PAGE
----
Let's start educating our clients about the benefits of the qualification-based selection (QBS) and the limitations and pitfalls, especially the financial impacts of bidding our services as if a contractor.

Jerry also extolled us to start acting more like professionals. I believe that one of the reasons that we don't muster more respect from our clients is because we don't always express a measure of respect in regard or in reference to oru own colleagues. The clients would logically assume that since we don't respect each other, and frankly, sometimes even ourselves, why should they respect us? The time to break this self-defeating practice is now. At the next opportunity, speak respectfully of our peers in front of our clients. Lets hold our heads high and prooud rather than hunched over like galley slaves.

I pray I haven't offended anyone. However, in attempting to follow Mr. Diaz's courageous lead, I am hopeful these words will stimulate your thoughts and your passion. Let me know what you think about our image and position in society as geotechnical consultants. What are your ideas and suggestions? How can CalGeo be of help?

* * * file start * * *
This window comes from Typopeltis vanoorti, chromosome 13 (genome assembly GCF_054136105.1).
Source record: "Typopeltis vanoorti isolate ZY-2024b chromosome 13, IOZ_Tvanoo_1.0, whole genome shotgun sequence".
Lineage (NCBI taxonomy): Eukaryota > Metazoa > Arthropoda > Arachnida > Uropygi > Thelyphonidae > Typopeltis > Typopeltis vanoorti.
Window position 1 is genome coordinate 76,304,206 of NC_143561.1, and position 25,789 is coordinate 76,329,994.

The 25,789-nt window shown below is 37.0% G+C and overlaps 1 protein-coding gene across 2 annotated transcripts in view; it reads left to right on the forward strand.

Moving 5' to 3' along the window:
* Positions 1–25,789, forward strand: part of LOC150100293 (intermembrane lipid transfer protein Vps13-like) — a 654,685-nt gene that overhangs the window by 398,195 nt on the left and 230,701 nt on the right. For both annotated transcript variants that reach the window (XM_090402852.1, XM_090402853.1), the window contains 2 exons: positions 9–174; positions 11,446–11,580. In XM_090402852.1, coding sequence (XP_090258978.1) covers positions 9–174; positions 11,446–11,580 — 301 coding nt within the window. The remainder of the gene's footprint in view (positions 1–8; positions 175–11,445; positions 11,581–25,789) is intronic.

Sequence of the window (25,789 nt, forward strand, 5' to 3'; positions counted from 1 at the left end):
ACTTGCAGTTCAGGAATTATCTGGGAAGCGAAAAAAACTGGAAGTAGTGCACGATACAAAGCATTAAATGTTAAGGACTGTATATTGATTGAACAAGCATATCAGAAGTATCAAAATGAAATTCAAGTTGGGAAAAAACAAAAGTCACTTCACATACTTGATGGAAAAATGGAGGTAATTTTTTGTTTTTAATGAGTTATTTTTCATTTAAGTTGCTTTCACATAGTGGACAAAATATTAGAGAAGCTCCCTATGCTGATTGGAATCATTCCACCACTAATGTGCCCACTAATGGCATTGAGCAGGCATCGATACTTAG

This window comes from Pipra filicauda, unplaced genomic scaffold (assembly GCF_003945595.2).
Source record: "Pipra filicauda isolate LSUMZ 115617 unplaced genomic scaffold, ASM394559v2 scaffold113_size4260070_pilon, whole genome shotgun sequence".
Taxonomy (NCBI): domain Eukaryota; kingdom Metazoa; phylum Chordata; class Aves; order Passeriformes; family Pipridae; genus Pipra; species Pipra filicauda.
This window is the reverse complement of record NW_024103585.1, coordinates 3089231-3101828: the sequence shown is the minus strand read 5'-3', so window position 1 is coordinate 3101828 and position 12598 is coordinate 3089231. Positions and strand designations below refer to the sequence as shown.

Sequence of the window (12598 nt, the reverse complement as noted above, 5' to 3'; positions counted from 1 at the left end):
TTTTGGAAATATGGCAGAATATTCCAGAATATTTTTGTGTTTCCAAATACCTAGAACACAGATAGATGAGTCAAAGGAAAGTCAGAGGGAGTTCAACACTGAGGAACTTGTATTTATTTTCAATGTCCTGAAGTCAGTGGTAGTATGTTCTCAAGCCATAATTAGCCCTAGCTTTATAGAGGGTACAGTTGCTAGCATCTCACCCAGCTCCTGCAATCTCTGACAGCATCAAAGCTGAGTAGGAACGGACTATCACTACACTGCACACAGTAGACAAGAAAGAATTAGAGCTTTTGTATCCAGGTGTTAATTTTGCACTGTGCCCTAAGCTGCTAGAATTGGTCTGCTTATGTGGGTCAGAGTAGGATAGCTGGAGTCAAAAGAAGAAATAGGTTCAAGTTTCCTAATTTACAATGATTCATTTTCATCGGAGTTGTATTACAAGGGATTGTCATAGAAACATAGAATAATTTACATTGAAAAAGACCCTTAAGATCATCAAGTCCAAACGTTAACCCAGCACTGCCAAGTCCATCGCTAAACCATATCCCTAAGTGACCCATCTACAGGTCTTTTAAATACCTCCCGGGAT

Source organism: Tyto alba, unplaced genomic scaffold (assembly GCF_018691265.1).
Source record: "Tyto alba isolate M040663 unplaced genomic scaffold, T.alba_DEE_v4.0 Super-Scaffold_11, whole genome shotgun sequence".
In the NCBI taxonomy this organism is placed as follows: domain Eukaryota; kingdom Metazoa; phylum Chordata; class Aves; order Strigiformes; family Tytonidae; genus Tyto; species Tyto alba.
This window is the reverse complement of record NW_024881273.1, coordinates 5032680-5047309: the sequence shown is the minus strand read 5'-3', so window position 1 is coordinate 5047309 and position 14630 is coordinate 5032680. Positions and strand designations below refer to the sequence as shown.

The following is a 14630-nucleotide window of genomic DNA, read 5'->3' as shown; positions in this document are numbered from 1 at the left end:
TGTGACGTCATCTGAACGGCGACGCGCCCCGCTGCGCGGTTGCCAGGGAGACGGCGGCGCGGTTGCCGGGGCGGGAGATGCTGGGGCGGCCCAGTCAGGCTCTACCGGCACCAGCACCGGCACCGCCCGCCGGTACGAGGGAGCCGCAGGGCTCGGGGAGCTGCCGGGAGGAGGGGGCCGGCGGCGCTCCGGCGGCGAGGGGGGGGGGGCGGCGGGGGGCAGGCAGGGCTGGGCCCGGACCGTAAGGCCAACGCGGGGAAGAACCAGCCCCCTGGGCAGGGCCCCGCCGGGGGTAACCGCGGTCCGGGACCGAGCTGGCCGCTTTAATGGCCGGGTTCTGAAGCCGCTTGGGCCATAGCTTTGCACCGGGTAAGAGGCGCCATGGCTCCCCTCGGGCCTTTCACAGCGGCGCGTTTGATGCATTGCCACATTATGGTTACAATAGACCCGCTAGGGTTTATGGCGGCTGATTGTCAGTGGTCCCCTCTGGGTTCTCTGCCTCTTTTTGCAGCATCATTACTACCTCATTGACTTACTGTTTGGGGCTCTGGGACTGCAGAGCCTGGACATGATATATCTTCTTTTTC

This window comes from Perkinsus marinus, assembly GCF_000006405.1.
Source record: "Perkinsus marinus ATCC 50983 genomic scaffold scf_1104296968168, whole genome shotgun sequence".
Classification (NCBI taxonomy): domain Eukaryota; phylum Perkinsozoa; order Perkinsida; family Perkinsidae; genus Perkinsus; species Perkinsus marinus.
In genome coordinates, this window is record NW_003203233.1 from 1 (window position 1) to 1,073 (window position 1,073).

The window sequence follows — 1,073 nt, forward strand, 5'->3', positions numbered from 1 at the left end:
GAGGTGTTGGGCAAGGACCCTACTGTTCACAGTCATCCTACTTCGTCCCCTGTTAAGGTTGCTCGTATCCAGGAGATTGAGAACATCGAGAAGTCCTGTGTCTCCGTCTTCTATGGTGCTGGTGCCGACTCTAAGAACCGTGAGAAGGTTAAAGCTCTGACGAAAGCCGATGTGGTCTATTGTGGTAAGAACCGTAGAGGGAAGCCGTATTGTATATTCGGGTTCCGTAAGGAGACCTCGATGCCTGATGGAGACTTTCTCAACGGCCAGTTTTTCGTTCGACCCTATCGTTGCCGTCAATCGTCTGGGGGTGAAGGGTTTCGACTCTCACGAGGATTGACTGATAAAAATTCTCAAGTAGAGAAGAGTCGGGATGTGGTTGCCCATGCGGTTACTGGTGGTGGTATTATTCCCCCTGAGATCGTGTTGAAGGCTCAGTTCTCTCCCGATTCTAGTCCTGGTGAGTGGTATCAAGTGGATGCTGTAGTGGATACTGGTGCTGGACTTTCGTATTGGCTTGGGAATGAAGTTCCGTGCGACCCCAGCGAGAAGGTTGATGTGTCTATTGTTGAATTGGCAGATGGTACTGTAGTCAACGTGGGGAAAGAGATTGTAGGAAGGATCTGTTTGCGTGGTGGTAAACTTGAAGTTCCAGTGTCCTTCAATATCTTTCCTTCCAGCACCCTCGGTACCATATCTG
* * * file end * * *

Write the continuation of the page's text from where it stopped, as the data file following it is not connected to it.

Follow this topic more in our Discussion Forum!


Upcoming Events

Mark you calendars for these upcoming events, or download Outlook and iCal events through our new calendar.

Student Networking Events:

Fall BBQUCLA CalGeo Student Chapter Fall Networking BBQ - November 3, 4-7pm

UCSD CalGeo Student Chapter Fall Networking BBQ - November 4, 1-5pm

South Coast Geological Society Annual Poster Session - December 4th, 7pm Dave & Busters, Orange, CA. Abstract Deadline November 27th, 5pm.

CalGeo Regional Meetings:

Regional MeetingChallenges in Open Pit Mine Geotechnical Engineering presented by: Dr. David Nutakor

SoCal Dinner Meeting - November 14, 6pm Maggiano's Costa Mesa, CA. Registration DEADLINE NOVEMBER 10!!

Cost: $45/members, $60/non-members, $20/students. Advance on-line registration required.

Thank you to our Affiliate sponsors for providing reception drinks:

CalGeo Loss Prevention Seminars:

SoCal Loss Prevention Seminar - January 20, 2018, Santa Ana, CA

NorCal Loss Prevention Seminar - February 10, 2018, Fairfield, CA


Warm Welcome to our New Members!

CalGeo is pleased to announce a number of new members for 2017/2018. Lets give them a warm welcome and encourage them to join us at events and perhaps even a committee or two! Click on the logos below to visit their website.

Member Organizations:

      

Individual Members:

Eduardo Hernandez, Project X Corrosion Engineering

Lorena Manriquez

Affiliate Organizations: